During any law enforcement incident where a suspect is either at large or at a standoff with law enforcement, setting up a perimeter is vital to a successful conclusion, and the sooner the perimeter is established the better the chance for success. Perimeters are not only necessary for the protection of citizens, but also for the apprehension of the suspects involved.
Although establishing perimeters is well known to tactical teams, the art of creating a successful perimeter is all but unknown to many patrol officers. Even if an officer understands the importance of perimeters, such knowledge can go out the window if the incident becomes critical or catastrophic in property damage or the loss of life.
In virtually every such case, the carnage then becomes compounded with all officers screaming over the air at the same time with no one being heard. Examples of incidents that tend to incite confusion include shootings (especially an officer down), explosions, pursuits, and a suspect fleeing the scene of a crime. Upon hearing some of these calls, where do most officers go? They go to the scene, only to realize that the suspects are far away.
What all law enforcement officers need to know is that when suspects begin to flee unchecked, they almost always continue until out of perceived danger or until exhausted. Unless you stop them, they’ll get away.
Unless needed at the scene, the smart officer—the cunning officer—will broadcast that he or she is taking a position at a particular location in order to observe the area. Other officers should take positions based on this information until the area is surrounded by a visual perimeter. The more personnel available, the better the perimeter, but limited personnel doesn’t mean a perimeter won’t work. If a suspect thinks he is surrounded and decides to hide, smart officers are at an advantage. If officers believe there is no chance to find the suspect, he will escape.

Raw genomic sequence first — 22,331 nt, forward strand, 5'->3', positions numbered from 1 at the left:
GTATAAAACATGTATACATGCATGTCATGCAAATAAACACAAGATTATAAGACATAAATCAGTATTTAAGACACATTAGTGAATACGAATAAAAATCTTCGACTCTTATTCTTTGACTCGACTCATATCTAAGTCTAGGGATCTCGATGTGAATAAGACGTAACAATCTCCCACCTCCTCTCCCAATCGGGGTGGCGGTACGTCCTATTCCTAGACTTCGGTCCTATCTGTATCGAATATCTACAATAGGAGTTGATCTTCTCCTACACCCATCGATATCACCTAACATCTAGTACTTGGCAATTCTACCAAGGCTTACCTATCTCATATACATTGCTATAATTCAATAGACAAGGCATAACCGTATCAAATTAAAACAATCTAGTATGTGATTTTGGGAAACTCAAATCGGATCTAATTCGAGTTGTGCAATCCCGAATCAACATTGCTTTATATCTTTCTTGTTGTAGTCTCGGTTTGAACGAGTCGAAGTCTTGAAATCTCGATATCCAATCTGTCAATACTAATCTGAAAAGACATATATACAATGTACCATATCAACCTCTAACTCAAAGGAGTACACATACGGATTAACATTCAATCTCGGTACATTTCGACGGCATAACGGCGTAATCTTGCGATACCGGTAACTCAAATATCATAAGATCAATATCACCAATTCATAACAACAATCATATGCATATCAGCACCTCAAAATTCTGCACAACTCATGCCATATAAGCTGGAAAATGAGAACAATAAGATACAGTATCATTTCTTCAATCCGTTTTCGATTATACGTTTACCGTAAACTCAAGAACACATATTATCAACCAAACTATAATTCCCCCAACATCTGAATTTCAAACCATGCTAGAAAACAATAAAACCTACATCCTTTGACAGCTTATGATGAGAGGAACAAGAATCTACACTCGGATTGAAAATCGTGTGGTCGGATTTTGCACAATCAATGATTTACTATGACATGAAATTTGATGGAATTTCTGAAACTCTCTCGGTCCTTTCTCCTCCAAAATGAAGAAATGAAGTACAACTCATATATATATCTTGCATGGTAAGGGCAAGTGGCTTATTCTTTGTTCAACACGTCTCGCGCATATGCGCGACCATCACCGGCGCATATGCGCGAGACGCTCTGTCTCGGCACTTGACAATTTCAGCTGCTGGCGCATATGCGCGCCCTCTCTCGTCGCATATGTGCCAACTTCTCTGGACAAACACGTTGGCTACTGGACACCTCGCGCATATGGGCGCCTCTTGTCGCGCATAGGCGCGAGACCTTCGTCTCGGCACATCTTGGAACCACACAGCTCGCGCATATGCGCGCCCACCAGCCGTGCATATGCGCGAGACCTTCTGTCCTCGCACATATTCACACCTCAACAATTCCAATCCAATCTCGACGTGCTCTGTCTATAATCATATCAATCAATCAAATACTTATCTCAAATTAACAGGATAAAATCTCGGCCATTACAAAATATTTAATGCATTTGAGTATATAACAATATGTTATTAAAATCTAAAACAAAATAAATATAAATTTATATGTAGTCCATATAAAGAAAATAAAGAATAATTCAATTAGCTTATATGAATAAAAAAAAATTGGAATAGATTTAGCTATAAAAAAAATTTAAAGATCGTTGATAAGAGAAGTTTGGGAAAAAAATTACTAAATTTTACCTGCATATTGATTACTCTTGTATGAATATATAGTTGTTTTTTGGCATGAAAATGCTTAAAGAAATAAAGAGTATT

City vs. Country
If officers are to corral suspects, they must be disciplined in immediately setting up a perimeter, and the direction and shape the perimeter takes can depend on many factors.
Assuming we are dealing with a typical urban area with conventional blocks, two officers may be able to affect a perimeter using diagonal deployment with no information other than the direction in which the suspect was seen running.
Maintain close radio contact with all involved officers to establish and maintain a secure perimeter.
If one of the officers sees a suspect flee across a street, this information is immediately broadcast to the second officer so he or she can move one block in that direction. The initial officer remains on location until the other officer is in position in case the suspect doubles back. The first officer can move to the next corner if the second officer observes the suspect come through to the next block. This practice continues until the suspect decides to hide or surrenders. This gives other units time to respond if available.
If an area is more rural with natural boundaries such as lakes, or has high points such as hills where an officer can drive, observing suspects’ movements can be much easier. The fact that the suspect can also see a police car more easily in this type of area should be of little concern, as the officer generally maintains the upper hand. Even if seeing an officer causes a suspect to change his course, it is usually only a matter of time.